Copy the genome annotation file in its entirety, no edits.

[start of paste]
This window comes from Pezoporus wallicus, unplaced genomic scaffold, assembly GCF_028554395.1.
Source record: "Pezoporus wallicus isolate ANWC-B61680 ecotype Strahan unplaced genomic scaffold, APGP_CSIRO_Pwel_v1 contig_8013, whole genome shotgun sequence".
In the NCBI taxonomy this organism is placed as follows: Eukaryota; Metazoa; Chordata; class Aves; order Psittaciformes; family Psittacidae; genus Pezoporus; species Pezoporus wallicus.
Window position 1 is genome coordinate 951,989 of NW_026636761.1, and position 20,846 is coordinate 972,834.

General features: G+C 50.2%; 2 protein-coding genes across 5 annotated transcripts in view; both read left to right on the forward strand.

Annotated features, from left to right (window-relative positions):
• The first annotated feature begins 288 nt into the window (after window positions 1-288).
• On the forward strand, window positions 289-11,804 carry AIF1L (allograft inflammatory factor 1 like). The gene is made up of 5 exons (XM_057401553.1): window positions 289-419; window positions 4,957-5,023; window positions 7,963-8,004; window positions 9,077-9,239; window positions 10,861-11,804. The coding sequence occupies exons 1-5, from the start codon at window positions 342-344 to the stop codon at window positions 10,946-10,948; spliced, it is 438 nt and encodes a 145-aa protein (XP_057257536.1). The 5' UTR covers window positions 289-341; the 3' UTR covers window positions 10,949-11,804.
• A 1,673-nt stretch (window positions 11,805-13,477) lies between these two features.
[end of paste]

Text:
This window comes from Pezoporus wallicus, unplaced genomic scaffold, assembly GCF_028554395.1.
Source record: "Pezoporus wallicus isolate ANWC-B61680 ecotype Strahan unplaced genomic scaffold, APGP_CSIRO_Pwel_v1 contig_8013, whole genome shotgun sequence".
In the NCBI taxonomy this organism is placed as follows: Eukaryota; Metazoa; Chordata; class Aves; order Psittaciformes; family Psittacidae; genus Pezoporus; species Pezoporus wallicus.
Window position 1 is genome coordinate 951,989 of NW_026636761.1, and position 20,846 is coordinate 972,834.

General features: G+C 50.2%; 2 protein-coding genes across 5 annotated transcripts in view; both read left to right on the forward strand.

Annotated features, from left to right (window-relative positions):
• The first annotated feature begins 288 nt into the window (after window positions 1-288).
• On the forward strand, window positions 289-11,804 carry AIF1L (allograft inflammatory factor 1 like). The gene is made up of 5 exons (XM_057401553.1): window positions 289-419; window positions 4,957-5,023; window positions 7,963-8,004; window positions 9,077-9,239; window positions 10,861-11,804. The coding sequence occupies exons 1-5, from the start codon at window positions 342-344 to the stop codon at window positions 10,946-10,948; spliced, it is 438 nt and encodes a 145-aa protein (XP_057257536.1). The 5' UTR covers window positions 289-341; the 3' UTR covers window positions 10,949-11,804.
• A 1,673-nt stretch (window positions 11,805-13,477) lies between these two features.